Claim: A dog can be a pedigree even if it’s not registered with the Kennel Club

The facts: People often mistakenly use the terms purebred and pedigree interchangeably, but they are not the same thing. The term “pedigree” itself means something slightly different in every country and even breed type.

For instance, in the UK, the Kennel Club is our umbrella body for pedigree dogs. Ergo, when we say “pedigree” here, we mean “registered with the Kennel Club.” In other countries, the use of the term pedigree will refer to their own umbrella registry.

To further compound matters, there are other less well known and highly regarded breed registries that will register UK dogs – often those of types that are not even recognised as breeds by the UK Kennel Club at all – and confer on those dogs pedigree status within their own registry.

Anyone can theoretically set up a “breed registry,” invite dog owners to submit details, and confer their own pedigree status on member dogs – as “pedigree” is not a protected title, ie., one that can only legally be used in a certain way.

In certain dog types that aren’t recognised by the Kennel Club but that are recognised by other breed registries, these may be advertised or described as pedigree – so double-check on the registry the seller claims pedigree status for before you purchase!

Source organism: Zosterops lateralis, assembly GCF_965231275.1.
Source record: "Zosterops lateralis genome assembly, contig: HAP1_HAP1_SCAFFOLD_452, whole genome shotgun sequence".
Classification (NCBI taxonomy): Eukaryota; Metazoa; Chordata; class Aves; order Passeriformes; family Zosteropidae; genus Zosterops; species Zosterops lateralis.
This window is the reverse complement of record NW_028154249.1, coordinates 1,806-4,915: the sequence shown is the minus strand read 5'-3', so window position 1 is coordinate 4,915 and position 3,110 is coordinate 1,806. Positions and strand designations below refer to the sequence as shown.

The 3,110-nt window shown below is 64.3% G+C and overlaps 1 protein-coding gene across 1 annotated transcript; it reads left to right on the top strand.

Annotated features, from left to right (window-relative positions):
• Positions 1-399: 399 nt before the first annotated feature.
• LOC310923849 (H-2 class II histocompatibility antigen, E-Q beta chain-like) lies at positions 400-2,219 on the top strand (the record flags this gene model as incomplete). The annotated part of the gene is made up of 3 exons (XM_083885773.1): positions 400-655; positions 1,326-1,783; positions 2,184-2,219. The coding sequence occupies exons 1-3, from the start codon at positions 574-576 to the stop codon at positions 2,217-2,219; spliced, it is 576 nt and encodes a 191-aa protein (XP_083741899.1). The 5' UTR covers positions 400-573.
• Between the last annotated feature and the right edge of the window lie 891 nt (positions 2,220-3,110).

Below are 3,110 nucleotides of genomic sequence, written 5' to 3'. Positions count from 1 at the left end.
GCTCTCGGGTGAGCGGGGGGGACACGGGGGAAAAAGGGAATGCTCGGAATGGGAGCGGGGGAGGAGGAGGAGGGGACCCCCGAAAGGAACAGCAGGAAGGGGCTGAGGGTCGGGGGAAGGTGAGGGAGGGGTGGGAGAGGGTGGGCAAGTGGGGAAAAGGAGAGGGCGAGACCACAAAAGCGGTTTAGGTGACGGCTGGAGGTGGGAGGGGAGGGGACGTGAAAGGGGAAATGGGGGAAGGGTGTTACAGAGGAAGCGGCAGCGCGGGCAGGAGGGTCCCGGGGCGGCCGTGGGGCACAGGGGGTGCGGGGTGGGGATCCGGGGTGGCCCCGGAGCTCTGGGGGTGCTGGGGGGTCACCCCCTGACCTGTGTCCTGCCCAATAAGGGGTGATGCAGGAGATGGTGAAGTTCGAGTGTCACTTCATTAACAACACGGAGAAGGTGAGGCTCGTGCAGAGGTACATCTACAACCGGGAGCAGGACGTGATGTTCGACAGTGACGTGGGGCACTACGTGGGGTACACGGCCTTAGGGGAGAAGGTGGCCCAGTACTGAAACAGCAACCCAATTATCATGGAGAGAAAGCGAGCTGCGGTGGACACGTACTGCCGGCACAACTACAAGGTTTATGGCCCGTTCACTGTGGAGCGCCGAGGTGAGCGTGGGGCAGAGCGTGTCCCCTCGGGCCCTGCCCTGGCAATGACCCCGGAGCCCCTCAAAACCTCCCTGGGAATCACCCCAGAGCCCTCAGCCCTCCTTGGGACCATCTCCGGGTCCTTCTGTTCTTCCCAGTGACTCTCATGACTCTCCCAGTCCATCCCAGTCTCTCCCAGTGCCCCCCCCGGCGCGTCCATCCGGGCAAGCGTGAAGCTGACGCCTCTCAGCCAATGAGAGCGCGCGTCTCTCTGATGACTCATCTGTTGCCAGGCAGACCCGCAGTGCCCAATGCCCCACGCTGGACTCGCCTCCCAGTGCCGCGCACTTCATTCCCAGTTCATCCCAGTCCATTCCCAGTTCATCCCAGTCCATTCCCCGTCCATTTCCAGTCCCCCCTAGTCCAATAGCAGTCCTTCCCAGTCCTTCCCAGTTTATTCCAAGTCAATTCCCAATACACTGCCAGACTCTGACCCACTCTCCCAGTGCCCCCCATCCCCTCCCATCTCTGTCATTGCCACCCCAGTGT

A dog in the UK is not a pedigree if it is not registered with the Kennel Club. It might still, however, be purebred.

Claim: Pedigree dogs have to undergo health testing before they can be used for breeding

The facts: Pre-breeding health screening schemes are in place for many pedigree dog breeds in the UK, in order to enable breeders to make informed choices about sensible mating matches to produce healthy litters.

Many of these are overseen by the Kennel Club, and specific tests are associated with specific breeds.

However, there are very few breeds within which mandatory health testing for specific conditions is required of breeders in order for their dogs to be registered with the Kennel Club. Most health schemes recommended for each breed are strongly encouraged for breeders, and some are mandatory for Assured Breeders but not breeders in general

There are very few breeds and associated conditions for which parent pedigree dogs must be health tested in order for their litters to be eligible for registration and so, used for the breeding of pedigree puppies.

Claim: Pedigree dogs are more valuable and expensive than non-pedigrees

The facts: The average asking price for any given dog of a certain breed can vary wildly, based on a wide range of factors, not least the quality of each individual dog.

Each breed does of course have an approximate average asking price per dog that might fluctuate over time, and like for like, some pedigree dog breeds are much more economical to buy from than others. As an example, the Jack Russell has an average asking price of £460 for pedigree dogs, whilst the English bulldog has an average asking price of £1,690 for pedigrees.

However, what determines a dog’s value is often intangible; for most of us, our dogs are worth more than anything else we own!

In cold, hard financial terms though, there are hybrid dog types that actually cost more on average than the average pedigree of most breeds – like the Cavapoo – and dog sale prices for both hybrids and pedigrees are so variable that there is simply no rule of thumb in terms of average purchase cost.